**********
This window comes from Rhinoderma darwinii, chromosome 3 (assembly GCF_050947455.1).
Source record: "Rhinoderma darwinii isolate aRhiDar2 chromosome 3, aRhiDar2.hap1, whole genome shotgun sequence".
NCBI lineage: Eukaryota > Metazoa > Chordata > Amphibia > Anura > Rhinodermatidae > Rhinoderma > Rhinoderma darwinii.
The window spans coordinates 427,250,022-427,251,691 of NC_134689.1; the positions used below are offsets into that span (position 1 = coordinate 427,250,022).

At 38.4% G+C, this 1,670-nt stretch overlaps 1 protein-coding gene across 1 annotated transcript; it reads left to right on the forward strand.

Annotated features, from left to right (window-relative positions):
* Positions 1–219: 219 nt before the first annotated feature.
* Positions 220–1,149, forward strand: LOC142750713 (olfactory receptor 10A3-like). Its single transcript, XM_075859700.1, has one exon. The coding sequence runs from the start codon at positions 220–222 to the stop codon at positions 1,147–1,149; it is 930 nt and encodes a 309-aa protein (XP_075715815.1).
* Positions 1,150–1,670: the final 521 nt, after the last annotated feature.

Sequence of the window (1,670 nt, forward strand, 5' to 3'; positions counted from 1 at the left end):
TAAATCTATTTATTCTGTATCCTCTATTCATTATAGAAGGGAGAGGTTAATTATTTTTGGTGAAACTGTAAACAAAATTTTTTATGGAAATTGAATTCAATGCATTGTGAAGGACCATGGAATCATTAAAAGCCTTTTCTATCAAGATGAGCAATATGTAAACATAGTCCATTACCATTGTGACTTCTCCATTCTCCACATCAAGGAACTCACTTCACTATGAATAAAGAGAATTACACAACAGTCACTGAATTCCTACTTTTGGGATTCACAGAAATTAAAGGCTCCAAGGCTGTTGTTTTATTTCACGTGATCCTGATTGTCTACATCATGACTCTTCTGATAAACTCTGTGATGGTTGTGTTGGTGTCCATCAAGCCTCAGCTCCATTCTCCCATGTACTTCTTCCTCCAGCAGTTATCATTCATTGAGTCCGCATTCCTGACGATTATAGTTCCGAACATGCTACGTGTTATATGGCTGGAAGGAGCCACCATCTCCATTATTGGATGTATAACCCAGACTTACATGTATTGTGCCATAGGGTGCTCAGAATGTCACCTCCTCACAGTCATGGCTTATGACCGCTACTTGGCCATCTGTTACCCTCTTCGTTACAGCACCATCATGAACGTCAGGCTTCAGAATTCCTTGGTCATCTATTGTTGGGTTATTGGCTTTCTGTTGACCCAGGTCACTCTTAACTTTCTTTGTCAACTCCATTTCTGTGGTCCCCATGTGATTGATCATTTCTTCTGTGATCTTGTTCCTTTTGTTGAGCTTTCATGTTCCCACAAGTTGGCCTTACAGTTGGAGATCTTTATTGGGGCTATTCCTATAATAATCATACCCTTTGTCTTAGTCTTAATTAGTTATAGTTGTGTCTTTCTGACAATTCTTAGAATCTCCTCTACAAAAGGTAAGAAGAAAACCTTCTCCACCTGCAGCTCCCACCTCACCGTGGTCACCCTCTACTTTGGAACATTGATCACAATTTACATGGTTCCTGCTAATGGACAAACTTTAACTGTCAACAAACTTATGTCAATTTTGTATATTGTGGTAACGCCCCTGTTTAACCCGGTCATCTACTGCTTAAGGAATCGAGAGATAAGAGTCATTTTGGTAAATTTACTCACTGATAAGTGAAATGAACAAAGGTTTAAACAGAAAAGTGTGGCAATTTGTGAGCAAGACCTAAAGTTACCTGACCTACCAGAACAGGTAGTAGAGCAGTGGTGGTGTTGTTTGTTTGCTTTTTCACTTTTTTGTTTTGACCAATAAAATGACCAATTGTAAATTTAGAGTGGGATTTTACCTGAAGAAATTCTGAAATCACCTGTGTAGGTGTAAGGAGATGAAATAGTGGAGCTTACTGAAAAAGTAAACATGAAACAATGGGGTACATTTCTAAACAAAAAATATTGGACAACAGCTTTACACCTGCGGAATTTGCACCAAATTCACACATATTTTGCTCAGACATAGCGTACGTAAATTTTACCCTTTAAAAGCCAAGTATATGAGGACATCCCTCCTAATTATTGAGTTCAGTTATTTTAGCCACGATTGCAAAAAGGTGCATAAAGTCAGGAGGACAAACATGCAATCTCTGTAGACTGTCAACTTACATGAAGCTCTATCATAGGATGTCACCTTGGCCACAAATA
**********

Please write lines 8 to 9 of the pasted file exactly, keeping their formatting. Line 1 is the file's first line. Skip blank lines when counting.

* Positions 220–1,149, forward strand: LOC142750713 (olfactory receptor 10A3-like). Its single transcript, XM_075859700.1, has one exon. The coding sequence runs from the start codon at positions 220–222 to the stop codon at positions 1,147–1,149; it is 930 nt and encodes a 309-aa protein (XP_075715815.1).
* Positions 1,150–1,670: the final 521 nt, after the last annotated feature.